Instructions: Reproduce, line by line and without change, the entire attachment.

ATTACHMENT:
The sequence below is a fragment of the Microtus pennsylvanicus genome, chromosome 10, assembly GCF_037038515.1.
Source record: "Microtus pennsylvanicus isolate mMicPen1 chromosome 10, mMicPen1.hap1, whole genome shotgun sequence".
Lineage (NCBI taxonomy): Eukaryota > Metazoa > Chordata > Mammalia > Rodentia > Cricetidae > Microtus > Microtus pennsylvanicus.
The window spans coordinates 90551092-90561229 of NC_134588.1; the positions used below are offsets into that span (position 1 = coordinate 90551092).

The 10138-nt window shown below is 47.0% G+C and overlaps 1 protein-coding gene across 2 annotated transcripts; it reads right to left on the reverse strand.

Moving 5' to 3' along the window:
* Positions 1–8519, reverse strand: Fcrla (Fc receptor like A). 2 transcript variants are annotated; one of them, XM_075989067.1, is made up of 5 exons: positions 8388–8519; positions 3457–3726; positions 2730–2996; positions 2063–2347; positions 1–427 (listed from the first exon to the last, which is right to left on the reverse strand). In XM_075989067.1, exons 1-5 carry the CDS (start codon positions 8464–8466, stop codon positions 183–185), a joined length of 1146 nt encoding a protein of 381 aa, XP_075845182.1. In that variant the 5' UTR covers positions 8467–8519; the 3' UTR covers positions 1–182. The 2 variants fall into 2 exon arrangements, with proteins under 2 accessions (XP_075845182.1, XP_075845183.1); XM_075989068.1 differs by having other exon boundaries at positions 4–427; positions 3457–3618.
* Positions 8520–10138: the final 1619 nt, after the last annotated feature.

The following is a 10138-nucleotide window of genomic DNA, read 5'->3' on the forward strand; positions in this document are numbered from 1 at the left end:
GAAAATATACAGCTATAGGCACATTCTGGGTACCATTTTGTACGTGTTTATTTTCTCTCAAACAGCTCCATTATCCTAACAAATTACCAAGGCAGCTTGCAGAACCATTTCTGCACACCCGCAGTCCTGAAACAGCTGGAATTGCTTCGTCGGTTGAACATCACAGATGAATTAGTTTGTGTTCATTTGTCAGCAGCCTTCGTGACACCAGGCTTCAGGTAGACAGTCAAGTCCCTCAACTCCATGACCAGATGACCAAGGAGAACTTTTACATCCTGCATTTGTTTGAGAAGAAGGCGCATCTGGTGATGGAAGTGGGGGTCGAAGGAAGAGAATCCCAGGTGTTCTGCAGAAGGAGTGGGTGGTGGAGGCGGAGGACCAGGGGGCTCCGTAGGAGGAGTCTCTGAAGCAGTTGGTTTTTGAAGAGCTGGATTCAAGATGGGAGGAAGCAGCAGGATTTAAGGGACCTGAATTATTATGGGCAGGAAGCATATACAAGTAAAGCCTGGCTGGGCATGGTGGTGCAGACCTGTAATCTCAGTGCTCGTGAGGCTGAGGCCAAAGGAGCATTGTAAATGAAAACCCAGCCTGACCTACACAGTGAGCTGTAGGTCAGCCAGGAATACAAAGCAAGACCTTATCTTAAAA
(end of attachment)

The sequence below is a fragment of the Microtus pennsylvanicus genome, chromosome 10, assembly GCF_037038515.1.
Source record: "Microtus pennsylvanicus isolate mMicPen1 chromosome 10, mMicPen1.hap1, whole genome shotgun sequence".
Lineage (NCBI taxonomy): Eukaryota > Metazoa > Chordata > Mammalia > Rodentia > Cricetidae > Microtus > Microtus pennsylvanicus.
The window spans coordinates 90551092-90561229 of NC_134588.1; the positions used below are offsets into that span (position 1 = coordinate 90551092).

The 10138-nt window shown below is 47.0% G+C and overlaps 1 protein-coding gene across 2 annotated transcripts; it reads right to left on the reverse strand.

Moving 5' to 3' along the window:
* Positions 1–8519, reverse strand: Fcrla (Fc receptor like A). 2 transcript variants are annotated; one of them, XM_075989067.1, is made up of 5 exons: positions 8388–8519; positions 3457–3726; positions 2730–2996; positions 2063–2347; positions 1–427 (listed from the first exon to the last, which is right to left on the reverse strand). In XM_075989067.1, exons 1-5 carry the CDS (start codon positions 8464–8466, stop codon positions 183–185), a joined length of 1146 nt encoding a protein of 381 aa, XP_075845182.1. In that variant the 5' UTR covers positions 8467–8519; the 3' UTR covers positions 1–182. The 2 variants fall into 2 exon arrangements, with proteins under 2 accessions (XP_075845182.1, XP_075845183.1); XM_075989068.1 differs by having other exon boundaries at positions 4–427; positions 3457–3618.
* Positions 8520–10138: the final 1619 nt, after the last annotated feature.

The following is a 10138-nucleotide window of genomic DNA, read 5'->3' on the forward strand; positions in this document are numbered from 1 at the left end:
GAAAATATACAGCTATAGGCACATTCTGGGTACCATTTTGTACGTGTTTATTTTCTCTCAAACAGCTCCATTATCCTAACAAATTACCAAGGCAGCTTGCAGAACCATTTCTGCACACCCGCAGTCCTGAAACAGCTGGAATTGCTTCGTCGGTTGAACATCACAGATGAATTAGTTTGTGTTCATTTGTCAGCAGCCTTCGTGACACCAGGCTTCAGGTAGACAGTCAAGTCCCTCAACTCCATGACCAGATGACCAAGGAGAACTTTTACATCCTGCATTTGTTTGAGAAGAAGGCGCATCTGGTGATGGAAGTGGGGGTCGAAGGAAGAGAATCCCAGGTGTTCTGCAGAAGGAGTGGGTGGTGGAGGCGGAGGACCAGGGGGCTCCGTAGGAGGAGTCTCTGAAGCAGTTGGTTTTTGAAGAGCTGGATTCAAGATGGGAGGAAGCAGCAGGATTTAAGGGACCTGAATTATTATGGGCAGGAAGCATATACAAGTAAAGCCTGGCTGGGCATGGTGGTGCAGACCTGTAATCTCAGTGCTCGTGAGGCTGAGGCCAAAGGAGCATTGTAAATGAAAACCCAGCCTGACCTACACAGTGAGCTGTAGGTCAGCCAGGAATACAAAGCAAGACCTTATCTTAAAA